1,000

500,000

1 million

Yes

500

500

1 (0.88–1.13)

250

No

499,500

499,500

1,000

1,000

1 million

Yes

1

999

1 (0.14–7.11)

62 625

No

999

998,001

1,000

1,000

10,000

Yes

100

900

1 (0.80–1.24)

772

No

900

8,100

1,000

1,000

10,000

Yes

8,169

831

2 (1.67–2.39)

528

No

831

169

9,000

1,000

10,000

Yes

831

169

0.5 (0.42–0.60)

528

No

8,169

831

1,000

1,000

10,000

Yes

55

945

0.5 (0.38–0.66)

1,276

No

945

8,055

REU number of random error units

Presenting the number of random error units provides direct and comparable information on the amount of random error in each study. Let us consider three reported odds ratios on the association of fish consumption with gastric cancer risk: 1.4 (95% CI, 0.95–2.0)[11], 0.37 (0.19–0.70)[12] and 2.2 (1.2–3.8)[13]. Just by looking at the confidence intervals from these estimates the amount of random error is not obvious, not even the order of precision between studies is clear for untrained eyes.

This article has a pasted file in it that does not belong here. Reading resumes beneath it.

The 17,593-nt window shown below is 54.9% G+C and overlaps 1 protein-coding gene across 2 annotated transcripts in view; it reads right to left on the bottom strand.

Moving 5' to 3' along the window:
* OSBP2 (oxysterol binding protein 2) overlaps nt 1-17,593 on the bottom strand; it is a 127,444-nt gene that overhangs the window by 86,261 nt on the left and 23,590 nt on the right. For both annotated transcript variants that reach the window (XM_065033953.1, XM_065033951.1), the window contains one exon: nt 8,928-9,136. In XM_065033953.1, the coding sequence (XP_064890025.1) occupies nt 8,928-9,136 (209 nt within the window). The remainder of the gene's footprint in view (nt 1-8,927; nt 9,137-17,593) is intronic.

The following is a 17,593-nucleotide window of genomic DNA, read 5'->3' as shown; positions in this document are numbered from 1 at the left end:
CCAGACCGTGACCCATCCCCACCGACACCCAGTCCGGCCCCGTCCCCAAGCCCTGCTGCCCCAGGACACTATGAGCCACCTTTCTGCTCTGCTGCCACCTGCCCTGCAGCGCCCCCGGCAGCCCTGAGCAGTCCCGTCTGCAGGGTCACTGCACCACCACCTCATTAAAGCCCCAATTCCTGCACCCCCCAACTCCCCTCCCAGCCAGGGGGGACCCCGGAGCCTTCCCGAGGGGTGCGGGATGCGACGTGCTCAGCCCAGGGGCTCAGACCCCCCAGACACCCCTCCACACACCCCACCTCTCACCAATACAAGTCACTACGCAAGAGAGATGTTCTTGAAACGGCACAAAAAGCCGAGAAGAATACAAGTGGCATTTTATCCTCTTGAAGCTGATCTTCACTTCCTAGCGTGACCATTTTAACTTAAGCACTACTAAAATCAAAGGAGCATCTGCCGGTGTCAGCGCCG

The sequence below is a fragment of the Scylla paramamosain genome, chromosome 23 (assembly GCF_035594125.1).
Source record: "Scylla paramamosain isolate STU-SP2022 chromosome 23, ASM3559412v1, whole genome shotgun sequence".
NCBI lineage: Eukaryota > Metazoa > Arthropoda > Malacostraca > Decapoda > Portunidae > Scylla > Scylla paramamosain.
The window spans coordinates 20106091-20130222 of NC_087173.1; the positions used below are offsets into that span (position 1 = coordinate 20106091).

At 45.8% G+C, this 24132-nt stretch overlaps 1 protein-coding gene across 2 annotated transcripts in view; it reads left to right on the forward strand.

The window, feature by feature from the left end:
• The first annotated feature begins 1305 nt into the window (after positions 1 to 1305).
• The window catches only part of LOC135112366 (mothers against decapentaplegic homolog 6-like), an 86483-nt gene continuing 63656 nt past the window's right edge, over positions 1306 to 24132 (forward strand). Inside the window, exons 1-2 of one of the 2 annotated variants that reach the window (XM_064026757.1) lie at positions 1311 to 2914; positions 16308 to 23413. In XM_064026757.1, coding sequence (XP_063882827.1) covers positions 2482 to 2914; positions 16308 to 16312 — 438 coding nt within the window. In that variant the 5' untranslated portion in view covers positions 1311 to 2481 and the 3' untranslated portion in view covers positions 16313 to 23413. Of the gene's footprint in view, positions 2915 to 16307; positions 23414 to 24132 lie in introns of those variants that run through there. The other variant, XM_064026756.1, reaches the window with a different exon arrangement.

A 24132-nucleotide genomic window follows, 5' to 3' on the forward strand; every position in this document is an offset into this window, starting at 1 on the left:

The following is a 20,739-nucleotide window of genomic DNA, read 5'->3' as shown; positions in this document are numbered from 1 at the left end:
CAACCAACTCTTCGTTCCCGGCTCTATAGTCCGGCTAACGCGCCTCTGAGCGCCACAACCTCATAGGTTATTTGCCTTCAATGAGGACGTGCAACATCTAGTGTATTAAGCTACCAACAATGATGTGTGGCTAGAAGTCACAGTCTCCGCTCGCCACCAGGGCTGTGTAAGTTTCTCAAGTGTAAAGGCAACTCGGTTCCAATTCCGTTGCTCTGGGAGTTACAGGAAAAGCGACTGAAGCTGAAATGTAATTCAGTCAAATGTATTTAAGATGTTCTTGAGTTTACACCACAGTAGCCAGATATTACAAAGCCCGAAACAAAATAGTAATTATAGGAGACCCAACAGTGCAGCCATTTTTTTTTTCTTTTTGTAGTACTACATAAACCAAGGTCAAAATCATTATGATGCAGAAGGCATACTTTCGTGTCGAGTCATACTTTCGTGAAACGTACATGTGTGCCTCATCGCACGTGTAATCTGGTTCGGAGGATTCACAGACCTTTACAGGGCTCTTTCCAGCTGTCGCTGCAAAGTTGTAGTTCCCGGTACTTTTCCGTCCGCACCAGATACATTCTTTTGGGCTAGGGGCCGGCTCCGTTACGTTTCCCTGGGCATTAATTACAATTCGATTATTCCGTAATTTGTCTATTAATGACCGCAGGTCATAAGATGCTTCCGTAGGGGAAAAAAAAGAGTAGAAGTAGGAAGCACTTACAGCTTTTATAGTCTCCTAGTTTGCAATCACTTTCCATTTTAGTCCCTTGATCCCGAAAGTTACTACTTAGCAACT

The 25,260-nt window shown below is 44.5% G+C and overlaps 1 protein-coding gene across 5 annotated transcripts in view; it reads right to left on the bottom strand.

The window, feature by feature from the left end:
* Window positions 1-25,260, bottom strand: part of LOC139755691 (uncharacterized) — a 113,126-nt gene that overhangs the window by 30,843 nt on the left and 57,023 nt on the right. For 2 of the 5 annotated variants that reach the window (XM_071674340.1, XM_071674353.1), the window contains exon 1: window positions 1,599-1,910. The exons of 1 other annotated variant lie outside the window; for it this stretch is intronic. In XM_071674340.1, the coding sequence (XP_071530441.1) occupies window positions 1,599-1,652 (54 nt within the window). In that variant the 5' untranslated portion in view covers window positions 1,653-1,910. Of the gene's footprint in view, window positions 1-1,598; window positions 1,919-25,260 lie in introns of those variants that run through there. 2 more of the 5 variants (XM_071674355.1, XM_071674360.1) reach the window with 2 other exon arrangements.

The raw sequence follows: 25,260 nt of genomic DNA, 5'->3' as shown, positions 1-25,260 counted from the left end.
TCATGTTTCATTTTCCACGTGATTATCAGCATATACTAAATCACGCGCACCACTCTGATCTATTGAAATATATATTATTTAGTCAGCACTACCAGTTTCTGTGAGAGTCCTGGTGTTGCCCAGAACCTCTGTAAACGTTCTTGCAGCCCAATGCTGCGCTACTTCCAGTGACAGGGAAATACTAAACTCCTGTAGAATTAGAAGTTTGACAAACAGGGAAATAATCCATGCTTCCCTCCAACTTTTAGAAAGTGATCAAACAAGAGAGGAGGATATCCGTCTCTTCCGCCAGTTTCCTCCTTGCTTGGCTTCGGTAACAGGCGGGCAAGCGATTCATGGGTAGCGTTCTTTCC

The amount of random error in these studies is estimated as 2,446, 7,227 and 5,977 random error units, respectively. Many biomedical researchers and journal editors would probably classify the results with a confidence interval of 0.95–2.0 as “inconclusive”. A myth surrounding this issue is that one shall place more trust in a statistically significant estimate than in a non-significant one. As Charles Poole observed: “confidence intervals are occasionally described as ’wide,’ but ’wide’ and ’imprecise’ often seem nothing more than code words for ’includes the null value’ and hence for ’not statistically significant’ ”[10]. By presenting the number of random error units it should become clear to everyone that the precision is considerably higher in the first than in the other two studies. Thus, the random error can be low (and therefore the estimates more “trustable”) even if a study lacks statistical significance. We believe that the quantification of random error by presenting the random error units may distract attention from whether the intervals contain the null value or not, and we hope this approach could help researchers refrain from using oversimplistic dichotomy in their research.